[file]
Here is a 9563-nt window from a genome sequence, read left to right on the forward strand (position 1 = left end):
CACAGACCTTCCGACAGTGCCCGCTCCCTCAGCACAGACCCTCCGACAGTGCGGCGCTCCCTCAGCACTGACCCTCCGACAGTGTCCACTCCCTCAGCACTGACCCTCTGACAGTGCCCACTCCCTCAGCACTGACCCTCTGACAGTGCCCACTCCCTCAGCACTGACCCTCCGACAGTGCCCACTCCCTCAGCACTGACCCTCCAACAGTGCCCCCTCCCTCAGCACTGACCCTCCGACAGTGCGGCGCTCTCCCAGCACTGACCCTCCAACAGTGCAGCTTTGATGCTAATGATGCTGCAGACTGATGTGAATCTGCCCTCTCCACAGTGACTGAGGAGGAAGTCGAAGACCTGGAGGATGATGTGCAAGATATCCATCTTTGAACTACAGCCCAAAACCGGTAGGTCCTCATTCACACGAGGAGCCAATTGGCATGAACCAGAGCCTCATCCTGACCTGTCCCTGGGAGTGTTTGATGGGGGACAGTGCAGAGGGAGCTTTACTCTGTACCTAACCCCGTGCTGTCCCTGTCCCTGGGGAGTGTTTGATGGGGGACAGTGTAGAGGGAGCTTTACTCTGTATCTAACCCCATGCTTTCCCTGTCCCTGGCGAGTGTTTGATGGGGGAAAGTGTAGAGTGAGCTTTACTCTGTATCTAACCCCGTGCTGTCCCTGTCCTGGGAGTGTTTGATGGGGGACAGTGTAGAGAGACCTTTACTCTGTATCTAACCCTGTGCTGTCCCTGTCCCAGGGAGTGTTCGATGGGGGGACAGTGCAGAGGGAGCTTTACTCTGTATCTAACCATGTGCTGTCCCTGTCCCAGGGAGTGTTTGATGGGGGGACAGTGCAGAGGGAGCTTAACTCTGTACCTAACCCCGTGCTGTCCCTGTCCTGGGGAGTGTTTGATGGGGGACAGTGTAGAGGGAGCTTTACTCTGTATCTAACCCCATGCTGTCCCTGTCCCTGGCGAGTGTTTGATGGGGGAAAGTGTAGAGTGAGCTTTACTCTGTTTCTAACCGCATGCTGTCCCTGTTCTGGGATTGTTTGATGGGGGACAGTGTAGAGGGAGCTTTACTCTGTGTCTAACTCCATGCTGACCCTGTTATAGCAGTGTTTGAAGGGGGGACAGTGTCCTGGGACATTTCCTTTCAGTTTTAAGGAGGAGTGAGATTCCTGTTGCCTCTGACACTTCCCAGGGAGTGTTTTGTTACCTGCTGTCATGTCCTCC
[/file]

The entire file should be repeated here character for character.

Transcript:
Here is a 9563-nt window from a genome sequence, read left to right on the forward strand (position 1 = left end):
CACAGACCTTCCGACAGTGCCCGCTCCCTCAGCACAGACCCTCCGACAGTGCGGCGCTCCCTCAGCACTGACCCTCCGACAGTGTCCACTCCCTCAGCACTGACCCTCTGACAGTGCCCACTCCCTCAGCACTGACCCTCTGACAGTGCCCACTCCCTCAGCACTGACCCTCCGACAGTGCCCACTCCCTCAGCACTGACCCTCCAACAGTGCCCCCTCCCTCAGCACTGACCCTCCGACAGTGCGGCGCTCTCCCAGCACTGACCCTCCAACAGTGCAGCTTTGATGCTAATGATGCTGCAGACTGATGTGAATCTGCCCTCTCCACAGTGACTGAGGAGGAAGTCGAAGACCTGGAGGATGATGTGCAAGATATCCATCTTTGAACTACAGCCCAAAACCGGTAGGTCCTCATTCACACGAGGAGCCAATTGGCATGAACCAGAGCCTCATCCTGACCTGTCCCTGGGAGTGTTTGATGGGGGACAGTGCAGAGGGAGCTTTACTCTGTACCTAACCCCGTGCTGTCCCTGTCCCTGGGGAGTGTTTGATGGGGGACAGTGTAGAGGGAGCTTTACTCTGTATCTAACCCCATGCTTTCCCTGTCCCTGGCGAGTGTTTGATGGGGGAAAGTGTAGAGTGAGCTTTACTCTGTATCTAACCCCGTGCTGTCCCTGTCCTGGGAGTGTTTGATGGGGGACAGTGTAGAGAGACCTTTACTCTGTATCTAACCCTGTGCTGTCCCTGTCCCAGGGAGTGTTCGATGGGGGGACAGTGCAGAGGGAGCTTTACTCTGTATCTAACCATGTGCTGTCCCTGTCCCAGGGAGTGTTTGATGGGGGGACAGTGCAGAGGGAGCTTAACTCTGTACCTAACCCCGTGCTGTCCCTGTCCTGGGGAGTGTTTGATGGGGGACAGTGTAGAGGGAGCTTTACTCTGTATCTAACCCCATGCTGTCCCTGTCCCTGGCGAGTGTTTGATGGGGGAAAGTGTAGAGTGAGCTTTACTCTGTTTCTAACCGCATGCTGTCCCTGTTCTGGGATTGTTTGATGGGGGACAGTGTAGAGGGAGCTTTACTCTGTGTCTAACTCCATGCTGACCCTGTTATAGCAGTGTTTGAAGGGGGGACAGTGTCCTGGGACATTTCCTTTCAGTTTTAAGGAGGAGTGAGATTCCTGTTGCCTCTGACACTTCCCAGGGAGTGTTTTGTTACCTGCTGTCATGTCCTCC